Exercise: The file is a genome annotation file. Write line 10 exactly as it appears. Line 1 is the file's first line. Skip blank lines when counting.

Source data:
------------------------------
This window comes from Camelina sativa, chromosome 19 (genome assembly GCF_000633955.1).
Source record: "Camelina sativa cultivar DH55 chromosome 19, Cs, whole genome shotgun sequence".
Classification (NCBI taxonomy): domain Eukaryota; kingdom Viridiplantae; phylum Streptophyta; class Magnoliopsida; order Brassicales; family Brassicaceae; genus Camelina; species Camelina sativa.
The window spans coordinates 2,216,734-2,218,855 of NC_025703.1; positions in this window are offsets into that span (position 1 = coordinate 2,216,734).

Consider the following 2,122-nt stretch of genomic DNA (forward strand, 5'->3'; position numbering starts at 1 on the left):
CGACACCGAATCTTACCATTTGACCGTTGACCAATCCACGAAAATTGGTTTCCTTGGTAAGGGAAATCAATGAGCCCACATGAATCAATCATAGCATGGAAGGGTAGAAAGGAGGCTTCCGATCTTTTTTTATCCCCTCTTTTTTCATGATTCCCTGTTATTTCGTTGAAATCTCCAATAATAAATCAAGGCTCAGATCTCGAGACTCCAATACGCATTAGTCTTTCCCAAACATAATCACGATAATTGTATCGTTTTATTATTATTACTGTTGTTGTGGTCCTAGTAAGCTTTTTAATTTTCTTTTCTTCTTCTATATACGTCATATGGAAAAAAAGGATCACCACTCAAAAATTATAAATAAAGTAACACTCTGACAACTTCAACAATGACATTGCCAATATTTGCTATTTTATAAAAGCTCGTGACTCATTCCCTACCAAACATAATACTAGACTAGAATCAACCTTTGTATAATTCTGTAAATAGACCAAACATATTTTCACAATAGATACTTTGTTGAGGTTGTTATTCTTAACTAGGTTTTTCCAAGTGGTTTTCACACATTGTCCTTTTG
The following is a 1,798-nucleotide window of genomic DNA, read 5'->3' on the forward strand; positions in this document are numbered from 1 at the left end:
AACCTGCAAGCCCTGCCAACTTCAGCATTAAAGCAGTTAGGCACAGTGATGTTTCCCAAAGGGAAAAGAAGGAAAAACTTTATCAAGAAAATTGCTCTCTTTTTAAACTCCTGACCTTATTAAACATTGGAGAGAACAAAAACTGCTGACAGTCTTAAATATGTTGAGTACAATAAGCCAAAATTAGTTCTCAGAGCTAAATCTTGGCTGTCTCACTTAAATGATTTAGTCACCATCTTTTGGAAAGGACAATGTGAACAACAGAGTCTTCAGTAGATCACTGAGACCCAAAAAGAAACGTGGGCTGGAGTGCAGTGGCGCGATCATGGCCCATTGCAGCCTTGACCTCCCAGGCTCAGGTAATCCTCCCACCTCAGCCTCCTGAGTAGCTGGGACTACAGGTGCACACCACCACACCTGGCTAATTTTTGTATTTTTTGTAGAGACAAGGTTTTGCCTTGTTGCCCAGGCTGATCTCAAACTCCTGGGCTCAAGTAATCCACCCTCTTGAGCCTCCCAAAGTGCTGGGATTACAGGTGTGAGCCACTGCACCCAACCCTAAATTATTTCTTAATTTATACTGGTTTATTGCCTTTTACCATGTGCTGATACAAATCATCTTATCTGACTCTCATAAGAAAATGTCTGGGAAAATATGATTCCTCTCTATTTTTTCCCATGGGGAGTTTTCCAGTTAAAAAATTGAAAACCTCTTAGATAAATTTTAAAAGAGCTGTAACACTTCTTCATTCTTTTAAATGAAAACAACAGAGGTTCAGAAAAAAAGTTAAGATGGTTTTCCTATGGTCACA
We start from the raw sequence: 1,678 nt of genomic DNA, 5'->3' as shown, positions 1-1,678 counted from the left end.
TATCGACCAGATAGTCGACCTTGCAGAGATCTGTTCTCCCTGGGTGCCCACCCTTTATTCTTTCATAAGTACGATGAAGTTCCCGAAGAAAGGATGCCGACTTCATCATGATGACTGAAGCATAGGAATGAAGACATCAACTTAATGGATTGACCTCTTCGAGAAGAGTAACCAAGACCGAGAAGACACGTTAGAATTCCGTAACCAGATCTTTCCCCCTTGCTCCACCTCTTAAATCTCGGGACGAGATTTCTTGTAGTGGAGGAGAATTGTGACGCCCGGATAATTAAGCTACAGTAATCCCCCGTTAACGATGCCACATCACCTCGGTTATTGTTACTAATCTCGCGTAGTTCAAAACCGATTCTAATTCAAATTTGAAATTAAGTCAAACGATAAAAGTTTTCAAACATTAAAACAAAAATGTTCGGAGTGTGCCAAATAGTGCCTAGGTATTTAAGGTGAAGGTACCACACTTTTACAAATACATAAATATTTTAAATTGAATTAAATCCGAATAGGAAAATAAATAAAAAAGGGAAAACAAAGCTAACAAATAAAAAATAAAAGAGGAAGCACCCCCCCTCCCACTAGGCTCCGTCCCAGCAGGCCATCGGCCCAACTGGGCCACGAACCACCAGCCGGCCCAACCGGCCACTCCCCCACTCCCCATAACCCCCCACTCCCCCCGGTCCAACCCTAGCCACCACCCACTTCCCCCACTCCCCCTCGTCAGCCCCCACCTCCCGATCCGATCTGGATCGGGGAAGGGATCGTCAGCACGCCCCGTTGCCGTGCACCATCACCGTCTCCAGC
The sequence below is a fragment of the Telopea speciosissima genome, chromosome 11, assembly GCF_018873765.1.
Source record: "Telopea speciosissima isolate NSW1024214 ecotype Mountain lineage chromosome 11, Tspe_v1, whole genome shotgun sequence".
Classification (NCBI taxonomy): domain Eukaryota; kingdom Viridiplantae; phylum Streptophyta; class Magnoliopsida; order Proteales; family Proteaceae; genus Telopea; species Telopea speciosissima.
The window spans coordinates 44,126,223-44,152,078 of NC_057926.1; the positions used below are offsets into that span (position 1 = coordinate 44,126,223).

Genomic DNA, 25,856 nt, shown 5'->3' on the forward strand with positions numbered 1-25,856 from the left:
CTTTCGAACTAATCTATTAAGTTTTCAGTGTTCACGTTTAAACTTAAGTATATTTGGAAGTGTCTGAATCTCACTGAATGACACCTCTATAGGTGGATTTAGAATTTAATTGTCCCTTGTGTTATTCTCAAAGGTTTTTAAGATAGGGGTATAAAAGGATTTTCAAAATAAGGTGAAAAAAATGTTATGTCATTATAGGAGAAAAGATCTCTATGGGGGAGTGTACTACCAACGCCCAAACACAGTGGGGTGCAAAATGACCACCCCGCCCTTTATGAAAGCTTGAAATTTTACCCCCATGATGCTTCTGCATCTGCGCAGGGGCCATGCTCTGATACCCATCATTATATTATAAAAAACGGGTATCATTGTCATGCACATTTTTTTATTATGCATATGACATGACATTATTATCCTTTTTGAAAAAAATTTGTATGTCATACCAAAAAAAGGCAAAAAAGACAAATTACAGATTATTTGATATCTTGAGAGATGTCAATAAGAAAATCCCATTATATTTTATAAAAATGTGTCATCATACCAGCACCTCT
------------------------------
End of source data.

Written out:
TATCGACCAGATAGTCGACCTTGCAGAGATCTGTTCTCCCTGGGTGCCCACCCTTTATTCTTTCATAAGTACGATGAAGTTCCCGAAGAAAGGATGCCGACTTCATCATGATGACTGAAGCATAGGAATGAAGACATCAACTTAATGGATTGACCTCTTCGAGAAGAGTAACCAAGACCGAGAAGACACGTTAGAATTCCGTAACCAGATCTTTCCCCCTTGCTCCACCTCTTAAATCTCGGGACGAGATTTCTTGTAGTGGAGGAGAATTGTGACGCCCGGATAATTAAGCTACAGTAATCCCCCGTTAACGATGCCACATCACCTCGGTTATTGTTACTAATCTCGCGTAGTTCAAAACCGATTCTAATTCAAATTTGAAATTAAGTCAAACGATAAAAGTTTTCAAACATTAAAACAAAAATGTTCGGAGTGTGCCAAATAGTGCCTAGGTATTTAAGGTGAAGGTACCACACTTTTACAAATACATAAATATTTTAAATTGAATTAAATCCGAATAGGAAAATAAATAAAAAAGGGAAAACAAAGCTAACAAATAAAAAATAAAAGAGGAAGCACCCCCCCTCCCACTAGGCTCCGTCCCAGCAGGCCATCGGCCCAACTGGGCCACGAACCACCAGCCGGCCCAACCGGCCACTCCCCCACTCCCCATAACCCCCCACTCCCCCCGGTCCAACCCTAGCCACCACCCACTTCCCCCACTCCCCCTCGTCAGCCCCCACCTCCCGATCCGATCTGGATCGGGGAAGGGATCGTCAGCACGCCCCGTTGCCGTGCACCATCACCGTCTCCAGC